What Are the Risks of Taking Unproven Drugs for COVID-19?

The coronavirus pandemic has impacted everyone, leaving the world to wonder what might happen next.

 (photo credit: INGIMAGE)
(photo credit: INGIMAGE)
The coronavirus pandemic has impacted everyone, leaving the world to wonder what might happen next. This pandemic has created a public health crisis the likes of which has not been seen in more than 100 years, since the Spanish Influenza spread throughout the world back in 1918. Now, the coronavirus pandemic has led to millions of cases worldwide as well as hundreds of thousands of deaths. Beyond that, an economic crisis has developed, leaving an enormous number of people struggling to make ends meet.
As a result, it comes as no surprise that many people consider taking desperate measures in order to put an end to the coronavirus pandemic. Some high-profile figures have said, “What do you have to lose?” However, the truth is that people have a lot to lose. Nobody should ever consider to take unproven drugs in order to treat this disease unless their doctor advises it. In that respect, there are a few crucial aspects that everyone should keep in mind.
The Process of Drug Approval
It is vital to understand that most medications that end up on the open market have to go through a rigorous testing period. The reason for this thorough procedure is to ensure that these drugs are not only effective in treating the diseases concerned but also safe for people to take. If drug companies do not go through the proper protocols to ensure that their medications are safe for people to take, then they run the risk of liability.
According to this recent law post.:
“When a new pharmaceutical product enters the market, it goes through a rigorous process that is held in the Food and Drug Administration. Any new side-effects of the prescription drug must be reported within 15 days of the initial release of the product, meaning that many side-effects that had not been fully researched may be caused to unsuspecting patients. Since these side-effects are still part of the original pharmaceutical product’s compound, the fault is placed on the manufacturer of the pharmaceutical product.”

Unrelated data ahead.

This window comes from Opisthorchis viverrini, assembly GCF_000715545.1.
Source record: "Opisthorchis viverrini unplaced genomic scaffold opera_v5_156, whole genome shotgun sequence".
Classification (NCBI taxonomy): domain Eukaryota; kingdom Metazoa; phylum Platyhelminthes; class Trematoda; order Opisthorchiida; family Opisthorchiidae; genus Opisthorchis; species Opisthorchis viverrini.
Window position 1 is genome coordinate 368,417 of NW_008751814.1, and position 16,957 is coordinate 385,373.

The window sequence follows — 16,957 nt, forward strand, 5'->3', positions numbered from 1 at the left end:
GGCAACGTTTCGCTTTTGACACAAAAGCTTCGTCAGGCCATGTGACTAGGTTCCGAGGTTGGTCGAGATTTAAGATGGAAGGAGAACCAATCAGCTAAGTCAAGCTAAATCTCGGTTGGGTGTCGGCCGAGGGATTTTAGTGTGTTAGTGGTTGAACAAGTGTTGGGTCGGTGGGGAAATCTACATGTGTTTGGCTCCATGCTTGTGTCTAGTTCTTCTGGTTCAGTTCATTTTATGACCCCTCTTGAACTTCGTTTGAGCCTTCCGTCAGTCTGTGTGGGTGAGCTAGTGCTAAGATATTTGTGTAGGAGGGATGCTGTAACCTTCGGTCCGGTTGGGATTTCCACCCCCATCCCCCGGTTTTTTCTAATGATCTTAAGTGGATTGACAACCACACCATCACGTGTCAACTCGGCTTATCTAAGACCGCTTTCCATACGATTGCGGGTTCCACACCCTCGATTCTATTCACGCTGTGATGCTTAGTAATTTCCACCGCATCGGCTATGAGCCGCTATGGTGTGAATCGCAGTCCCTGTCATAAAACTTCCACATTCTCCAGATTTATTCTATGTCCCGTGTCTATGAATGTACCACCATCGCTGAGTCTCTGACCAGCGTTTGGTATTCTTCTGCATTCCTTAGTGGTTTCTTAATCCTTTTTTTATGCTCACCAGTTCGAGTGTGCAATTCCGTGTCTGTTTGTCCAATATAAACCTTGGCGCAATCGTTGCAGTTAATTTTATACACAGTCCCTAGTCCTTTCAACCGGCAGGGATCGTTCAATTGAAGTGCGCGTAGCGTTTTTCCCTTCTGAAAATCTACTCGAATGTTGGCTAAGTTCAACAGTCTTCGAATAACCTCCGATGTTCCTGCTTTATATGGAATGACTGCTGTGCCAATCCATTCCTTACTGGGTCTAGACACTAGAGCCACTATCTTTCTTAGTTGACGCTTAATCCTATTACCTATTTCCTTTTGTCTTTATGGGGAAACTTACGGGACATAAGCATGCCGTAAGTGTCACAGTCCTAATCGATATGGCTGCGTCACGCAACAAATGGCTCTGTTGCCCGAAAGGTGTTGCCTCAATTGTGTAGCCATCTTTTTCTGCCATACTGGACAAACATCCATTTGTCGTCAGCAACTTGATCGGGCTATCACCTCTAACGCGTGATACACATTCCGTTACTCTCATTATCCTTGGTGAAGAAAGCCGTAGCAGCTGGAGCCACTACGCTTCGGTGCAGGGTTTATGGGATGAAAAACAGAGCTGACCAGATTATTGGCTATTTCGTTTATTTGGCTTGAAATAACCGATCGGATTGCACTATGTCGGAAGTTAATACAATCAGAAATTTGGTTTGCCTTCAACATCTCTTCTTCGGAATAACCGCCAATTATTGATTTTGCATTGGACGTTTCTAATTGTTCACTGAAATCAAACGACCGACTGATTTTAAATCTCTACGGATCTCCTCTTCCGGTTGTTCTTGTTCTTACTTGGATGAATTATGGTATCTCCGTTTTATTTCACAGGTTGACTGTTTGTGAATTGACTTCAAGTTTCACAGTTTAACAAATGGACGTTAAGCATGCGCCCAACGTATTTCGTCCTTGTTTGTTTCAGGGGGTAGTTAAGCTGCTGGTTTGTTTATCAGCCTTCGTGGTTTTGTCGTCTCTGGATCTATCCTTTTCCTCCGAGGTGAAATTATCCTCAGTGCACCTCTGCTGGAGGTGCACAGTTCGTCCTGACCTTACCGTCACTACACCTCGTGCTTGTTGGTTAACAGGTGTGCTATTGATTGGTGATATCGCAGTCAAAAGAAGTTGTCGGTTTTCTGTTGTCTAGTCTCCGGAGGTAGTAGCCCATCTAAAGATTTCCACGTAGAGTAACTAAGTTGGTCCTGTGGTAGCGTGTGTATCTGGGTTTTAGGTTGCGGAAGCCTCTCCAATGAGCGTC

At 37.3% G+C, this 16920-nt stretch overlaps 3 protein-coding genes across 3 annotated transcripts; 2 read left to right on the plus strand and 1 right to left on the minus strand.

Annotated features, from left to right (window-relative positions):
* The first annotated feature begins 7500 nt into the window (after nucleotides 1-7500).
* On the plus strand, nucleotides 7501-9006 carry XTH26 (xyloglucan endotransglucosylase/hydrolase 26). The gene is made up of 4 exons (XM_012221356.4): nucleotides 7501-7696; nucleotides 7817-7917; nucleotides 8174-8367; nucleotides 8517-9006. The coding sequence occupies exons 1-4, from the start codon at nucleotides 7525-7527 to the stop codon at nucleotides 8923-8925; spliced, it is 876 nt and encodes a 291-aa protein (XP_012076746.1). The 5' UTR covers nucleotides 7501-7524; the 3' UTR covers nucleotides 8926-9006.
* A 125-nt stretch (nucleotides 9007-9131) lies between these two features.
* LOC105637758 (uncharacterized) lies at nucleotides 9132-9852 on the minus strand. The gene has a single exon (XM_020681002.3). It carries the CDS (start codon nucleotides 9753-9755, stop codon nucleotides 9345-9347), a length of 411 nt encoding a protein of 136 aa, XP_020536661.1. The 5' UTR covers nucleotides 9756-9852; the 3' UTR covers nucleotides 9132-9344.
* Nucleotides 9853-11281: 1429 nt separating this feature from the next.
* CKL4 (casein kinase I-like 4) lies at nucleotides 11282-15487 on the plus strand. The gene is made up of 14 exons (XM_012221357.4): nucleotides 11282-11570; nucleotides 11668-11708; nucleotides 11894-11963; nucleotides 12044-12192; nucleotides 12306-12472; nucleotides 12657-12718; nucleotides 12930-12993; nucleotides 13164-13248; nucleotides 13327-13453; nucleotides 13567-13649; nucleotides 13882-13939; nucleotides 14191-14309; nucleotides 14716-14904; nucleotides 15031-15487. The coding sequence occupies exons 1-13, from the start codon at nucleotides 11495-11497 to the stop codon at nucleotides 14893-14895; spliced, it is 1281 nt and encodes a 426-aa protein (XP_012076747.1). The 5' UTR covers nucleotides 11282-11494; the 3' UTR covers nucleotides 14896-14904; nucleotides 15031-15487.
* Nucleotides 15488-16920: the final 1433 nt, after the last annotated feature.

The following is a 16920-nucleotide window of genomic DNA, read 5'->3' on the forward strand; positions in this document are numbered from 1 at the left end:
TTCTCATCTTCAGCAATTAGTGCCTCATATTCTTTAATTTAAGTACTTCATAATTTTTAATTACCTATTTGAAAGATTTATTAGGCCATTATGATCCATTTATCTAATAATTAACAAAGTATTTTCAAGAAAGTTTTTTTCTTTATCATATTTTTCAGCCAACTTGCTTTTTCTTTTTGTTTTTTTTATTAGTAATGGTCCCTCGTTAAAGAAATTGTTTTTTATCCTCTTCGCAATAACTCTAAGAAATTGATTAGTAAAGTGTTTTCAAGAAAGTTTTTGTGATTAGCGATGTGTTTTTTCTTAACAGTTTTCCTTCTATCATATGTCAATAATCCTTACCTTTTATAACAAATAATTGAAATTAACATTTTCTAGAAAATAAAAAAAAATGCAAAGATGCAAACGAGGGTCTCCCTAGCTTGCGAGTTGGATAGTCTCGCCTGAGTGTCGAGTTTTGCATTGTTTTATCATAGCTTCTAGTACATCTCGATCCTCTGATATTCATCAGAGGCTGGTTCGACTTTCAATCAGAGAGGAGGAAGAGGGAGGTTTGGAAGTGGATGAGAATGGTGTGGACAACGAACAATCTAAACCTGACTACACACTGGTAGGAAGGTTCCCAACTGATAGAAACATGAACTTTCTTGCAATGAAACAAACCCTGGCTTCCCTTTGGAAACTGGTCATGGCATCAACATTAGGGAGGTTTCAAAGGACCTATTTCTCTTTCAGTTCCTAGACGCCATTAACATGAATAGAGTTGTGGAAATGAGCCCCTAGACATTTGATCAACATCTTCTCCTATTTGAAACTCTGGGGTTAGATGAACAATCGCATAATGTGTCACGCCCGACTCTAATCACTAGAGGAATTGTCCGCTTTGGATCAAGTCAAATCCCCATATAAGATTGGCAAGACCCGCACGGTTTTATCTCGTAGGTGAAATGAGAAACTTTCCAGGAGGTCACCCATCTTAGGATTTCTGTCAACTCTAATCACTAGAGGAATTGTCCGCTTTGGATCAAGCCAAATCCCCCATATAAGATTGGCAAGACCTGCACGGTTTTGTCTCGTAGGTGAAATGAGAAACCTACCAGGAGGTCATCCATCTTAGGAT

In addition, consumers need to understand what they are taking in terms of prescription medications. Recently, there has been a lot of discussion surrounding the potential use of hydroxychloroquine, which is an anti-malarial medication, to treat coronavirus, despite both diseases being nothing alike. Furthermore, research has shown that hydroxychloroquine can result in serious side effects, including cardiac arrhythmias that can have severe repercussions. Therefore, it is critical to avoid taking unproven drugs.
The Focus is On the Development of a Vaccine
Right now, pharmaceutical companies are experiencing a push to develop a vaccine for the coronavirus as quickly as possible. And there are numerous reasons for that. In addition to the humanitarian and healthcare implications that would come with the development of a vaccine, economies all over the world are struggling. According to a recently published article:
“The travel and tourism industries received a huge blow and as business shuttered across the countries, markets fell. Food services and energy were also severely affected. In the US, the stock market fell more than 30% in March 2020 after having a record high in February.”
The reality is that this virus will have us in its clutch until we have a vaccine. Currently, many people hope for the development of a vaccine sometime in 2021. However, even after a vaccine has been launched, it will still take time in order for this vaccine to be distributed to enough people in the world to result in herd immunity, which is ultimately the goal.
Therefore, it is important for all of us to stick together during these challenging times. Everyone needs to listen to health experts, follow guidelines that have been issued by the CDC, and try to limit their exposure to other people as much as possible. Only by sticking together will we have a chance of overcoming this virus.